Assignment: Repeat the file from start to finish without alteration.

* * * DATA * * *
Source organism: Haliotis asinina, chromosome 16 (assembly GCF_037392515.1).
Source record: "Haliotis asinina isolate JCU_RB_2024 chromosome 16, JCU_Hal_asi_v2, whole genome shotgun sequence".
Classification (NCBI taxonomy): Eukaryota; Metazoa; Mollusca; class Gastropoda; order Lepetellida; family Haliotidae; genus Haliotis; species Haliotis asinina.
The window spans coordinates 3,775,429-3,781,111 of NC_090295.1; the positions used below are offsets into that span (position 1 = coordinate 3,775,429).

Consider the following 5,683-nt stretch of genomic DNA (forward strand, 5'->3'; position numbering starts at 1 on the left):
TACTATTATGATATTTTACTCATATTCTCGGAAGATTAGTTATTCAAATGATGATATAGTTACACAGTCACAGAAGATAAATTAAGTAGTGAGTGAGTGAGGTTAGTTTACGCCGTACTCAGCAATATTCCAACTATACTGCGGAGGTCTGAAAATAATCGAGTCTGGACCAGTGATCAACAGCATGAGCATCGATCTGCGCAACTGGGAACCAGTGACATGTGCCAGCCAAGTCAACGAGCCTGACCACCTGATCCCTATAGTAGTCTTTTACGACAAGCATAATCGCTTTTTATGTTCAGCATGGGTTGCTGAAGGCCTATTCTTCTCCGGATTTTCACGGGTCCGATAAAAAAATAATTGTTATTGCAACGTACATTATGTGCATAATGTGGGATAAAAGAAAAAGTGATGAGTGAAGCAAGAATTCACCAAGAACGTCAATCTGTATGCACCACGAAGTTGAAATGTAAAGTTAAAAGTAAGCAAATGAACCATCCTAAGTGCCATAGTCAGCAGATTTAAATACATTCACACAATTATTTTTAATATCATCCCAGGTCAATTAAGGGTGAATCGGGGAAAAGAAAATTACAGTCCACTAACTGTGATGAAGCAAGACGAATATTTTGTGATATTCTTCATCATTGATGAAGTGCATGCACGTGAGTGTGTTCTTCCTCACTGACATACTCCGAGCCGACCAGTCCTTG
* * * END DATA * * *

Source organism: Haliotis asinina, chromosome 16 (assembly GCF_037392515.1).
Source record: "Haliotis asinina isolate JCU_RB_2024 chromosome 16, JCU_Hal_asi_v2, whole genome shotgun sequence".
Classification (NCBI taxonomy): Eukaryota; Metazoa; Mollusca; class Gastropoda; order Lepetellida; family Haliotidae; genus Haliotis; species Haliotis asinina.
The window spans coordinates 3,775,429-3,781,111 of NC_090295.1; the positions used below are offsets into that span (position 1 = coordinate 3,775,429).

Consider the following 5,683-nt stretch of genomic DNA (forward strand, 5'->3'; position numbering starts at 1 on the left):
TACTATTATGATATTTTACTCATATTCTCGGAAGATTAGTTATTCAAATGATGATATAGTTACACAGTCACAGAAGATAAATTAAGTAGTGAGTGAGTGAGGTTAGTTTACGCCGTACTCAGCAATATTCCAACTATACTGCGGAGGTCTGAAAATAATCGAGTCTGGACCAGTGATCAACAGCATGAGCATCGATCTGCGCAACTGGGAACCAGTGACATGTGCCAGCCAAGTCAACGAGCCTGACCACCTGATCCCTATAGTAGTCTTTTACGACAAGCATAATCGCTTTTTATGTTCAGCATGGGTTGCTGAAGGCCTATTCTTCTCCGGATTTTCACGGGTCCGATAAAAAAATAATTGTTATTGCAACGTACATTATGTGCATAATGTGGGATAAAAGAAAAAGTGATGAGTGAAGCAAGAATTCACCAAGAACGTCAATCTGTATGCACCACGAAGTTGAAATGTAAAGTTAAAAGTAAGCAAATGAACCATCCTAAGTGCCATAGTCAGCAGATTTAAATACATTCACACAATTATTTTTAATATCATCCCAGGTCAATTAAGGGTGAATCGGGGAAAAGAAAATTACAGTCCACTAACTGTGATGAAGCAAGACGAATATTTTGTGATATTCTTCATCATTGATGAAGTGCATGCACGTGAGTGTGTTCTTCCTCACTGACATACTCCGAGCCGACCAGTCCTTG